for discretions can be controlled with the prospect of
a post-mortem by independent authorities such as the internal
auditors - there will no space for the "art" of using
the "knife". But there are two obstacles that need to
be tackled in the process.
is the tendency of perpetuate the scope for using the
"art" by resisting all change. Everyone wants to buffet
positions with discretionary powers and collective interests
will demand a death to controls. For instance, politicians
and bureaucrats thrive on the case-by-case approach and
multi-stage controls to create competition for the service
they will provide. If this situation has to be rectified,
it becomes a virtual war against vested interests - a
war no one wants to be engaged in India.
second arises from is the very nature of managerial positions.
Managerial positions are those, which require judgements
that have no precedents to go by in some of the decisions.
Such decisions also may have costly and complex implications.
If judgment elements are not in the job, the principles
of job worth will demand that it be construed as clerical
or mechanical - best done by computers than human beings.
this, the scope for the discretionary judgemental decision-making
appears to be vastly reduced if:
The structure is flat instead of a pyramid and there
are self-managed and high performance teams instead
of "cubby-holes' of individual slots. Ricardo Semler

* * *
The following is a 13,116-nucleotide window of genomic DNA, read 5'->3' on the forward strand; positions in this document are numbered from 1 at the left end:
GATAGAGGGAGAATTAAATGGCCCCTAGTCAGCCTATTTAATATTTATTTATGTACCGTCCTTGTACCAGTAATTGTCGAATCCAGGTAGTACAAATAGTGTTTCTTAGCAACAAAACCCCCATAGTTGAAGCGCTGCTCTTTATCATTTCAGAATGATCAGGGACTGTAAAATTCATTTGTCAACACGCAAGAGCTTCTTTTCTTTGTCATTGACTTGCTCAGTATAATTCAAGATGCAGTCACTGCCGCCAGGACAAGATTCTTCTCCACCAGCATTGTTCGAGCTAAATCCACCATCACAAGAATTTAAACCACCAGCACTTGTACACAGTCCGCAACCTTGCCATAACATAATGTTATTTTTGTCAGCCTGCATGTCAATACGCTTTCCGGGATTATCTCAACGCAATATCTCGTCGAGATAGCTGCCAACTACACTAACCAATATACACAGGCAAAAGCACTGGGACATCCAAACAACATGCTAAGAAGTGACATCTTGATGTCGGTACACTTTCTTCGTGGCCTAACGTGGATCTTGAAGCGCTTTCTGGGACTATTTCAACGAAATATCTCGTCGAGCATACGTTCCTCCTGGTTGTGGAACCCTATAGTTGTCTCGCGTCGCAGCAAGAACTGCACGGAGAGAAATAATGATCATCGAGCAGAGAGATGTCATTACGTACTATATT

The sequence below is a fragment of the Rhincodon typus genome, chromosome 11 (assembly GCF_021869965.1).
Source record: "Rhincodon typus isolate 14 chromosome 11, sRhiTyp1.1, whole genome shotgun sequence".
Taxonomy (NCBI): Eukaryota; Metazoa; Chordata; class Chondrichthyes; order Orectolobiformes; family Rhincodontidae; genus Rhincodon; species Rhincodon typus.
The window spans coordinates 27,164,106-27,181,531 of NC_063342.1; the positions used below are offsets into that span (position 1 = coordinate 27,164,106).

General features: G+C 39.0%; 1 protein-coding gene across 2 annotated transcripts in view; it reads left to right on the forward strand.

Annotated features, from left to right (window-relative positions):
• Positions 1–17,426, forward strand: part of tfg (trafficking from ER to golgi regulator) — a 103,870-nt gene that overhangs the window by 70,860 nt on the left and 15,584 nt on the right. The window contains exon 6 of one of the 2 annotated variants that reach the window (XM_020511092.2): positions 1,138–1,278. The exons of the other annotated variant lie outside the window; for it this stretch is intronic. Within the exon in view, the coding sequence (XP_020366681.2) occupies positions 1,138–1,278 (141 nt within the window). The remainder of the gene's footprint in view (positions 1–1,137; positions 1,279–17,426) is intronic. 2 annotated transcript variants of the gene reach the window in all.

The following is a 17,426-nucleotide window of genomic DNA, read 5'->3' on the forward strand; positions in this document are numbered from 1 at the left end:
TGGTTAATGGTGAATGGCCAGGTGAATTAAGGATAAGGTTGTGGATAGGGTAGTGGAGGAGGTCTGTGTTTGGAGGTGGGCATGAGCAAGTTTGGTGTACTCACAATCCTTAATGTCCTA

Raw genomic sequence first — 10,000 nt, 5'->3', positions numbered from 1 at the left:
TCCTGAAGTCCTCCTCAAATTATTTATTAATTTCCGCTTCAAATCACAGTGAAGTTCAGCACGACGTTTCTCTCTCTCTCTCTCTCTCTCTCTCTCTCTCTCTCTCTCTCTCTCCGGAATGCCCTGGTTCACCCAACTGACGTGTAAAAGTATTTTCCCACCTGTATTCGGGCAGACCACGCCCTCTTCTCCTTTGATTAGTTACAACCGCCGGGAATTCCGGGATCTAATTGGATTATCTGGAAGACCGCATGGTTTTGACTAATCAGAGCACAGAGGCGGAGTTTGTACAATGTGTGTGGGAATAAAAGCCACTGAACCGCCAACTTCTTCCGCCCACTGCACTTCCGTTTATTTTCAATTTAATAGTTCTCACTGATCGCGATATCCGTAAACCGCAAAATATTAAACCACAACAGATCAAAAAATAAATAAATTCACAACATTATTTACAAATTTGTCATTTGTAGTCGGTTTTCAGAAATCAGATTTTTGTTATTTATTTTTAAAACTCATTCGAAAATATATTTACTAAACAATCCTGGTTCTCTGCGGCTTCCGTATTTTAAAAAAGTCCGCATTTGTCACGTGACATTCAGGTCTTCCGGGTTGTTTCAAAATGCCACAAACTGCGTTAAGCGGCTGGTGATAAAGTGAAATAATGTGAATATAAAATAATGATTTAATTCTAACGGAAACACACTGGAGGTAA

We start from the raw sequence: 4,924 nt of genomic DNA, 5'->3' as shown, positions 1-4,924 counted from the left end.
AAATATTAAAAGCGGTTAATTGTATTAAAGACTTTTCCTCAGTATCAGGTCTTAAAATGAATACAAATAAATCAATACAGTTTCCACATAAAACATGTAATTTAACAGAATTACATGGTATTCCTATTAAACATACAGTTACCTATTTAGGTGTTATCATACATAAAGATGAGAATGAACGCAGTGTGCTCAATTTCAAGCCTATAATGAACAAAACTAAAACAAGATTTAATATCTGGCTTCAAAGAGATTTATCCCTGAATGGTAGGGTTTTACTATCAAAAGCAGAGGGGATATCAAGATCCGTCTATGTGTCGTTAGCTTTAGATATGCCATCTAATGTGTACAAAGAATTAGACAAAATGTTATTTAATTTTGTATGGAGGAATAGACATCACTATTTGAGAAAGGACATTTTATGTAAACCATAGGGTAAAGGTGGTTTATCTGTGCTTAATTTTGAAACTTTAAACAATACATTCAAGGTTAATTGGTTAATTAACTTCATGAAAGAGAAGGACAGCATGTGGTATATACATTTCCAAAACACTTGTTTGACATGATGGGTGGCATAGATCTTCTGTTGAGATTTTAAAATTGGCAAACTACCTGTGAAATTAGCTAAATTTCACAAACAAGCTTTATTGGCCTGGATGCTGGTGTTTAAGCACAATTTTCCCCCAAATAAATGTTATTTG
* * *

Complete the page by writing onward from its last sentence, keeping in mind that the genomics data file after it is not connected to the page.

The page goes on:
("Maverick", Century, London, 1993) should tell us if
this works. The future corporation (see Economist of
3-9th November 2001) any case ends up as a flat and
networked construct, and
is better documentation of all predictable, tractable
processes than now, so that judgmental areas are minimized
and the reasoning becomes transparent. Documented manuals,
especially with IT support, will ensure that transparency,
equal opportunity and competition prevail and crowd
out cronyism. The software industry appears to indicate
are the documents, manuals and IT control sufficient?
Obviously, these are necessary but not sufficient as some
can find ingenious ways of subverting the system. Managers
will refrain from viewing their positions as property
only when they realize that they are "trustees".
great challenge, especially to the HR function, is to
make each manager accept that he is a custodian and a
trustee to the shareowner first and that he must do all
that is possible to enhance the shareholder value or the
EVA, as the case be. All actions must be justifiable from
must take a cue from the teachings of Gandhiji lest they
are accused soon, by shareholders and the profession,
of profligacy and self-dealing. Gandhiji approached the
issue of property rights from a deeply philosophical perspective,
which is a middle ground between Marxism and the Western
capitalist. Trusteeship meant that the wealth eventually
belongs to the society and each individual will have a
common right to livelihood. Managers must be reminded
constantly that the position one occupies is a trusteeship
contract not a property on lease. May be we need to have
display boards invoking an attitude of trusteeship in
companies a la 5-S or Quality Policy.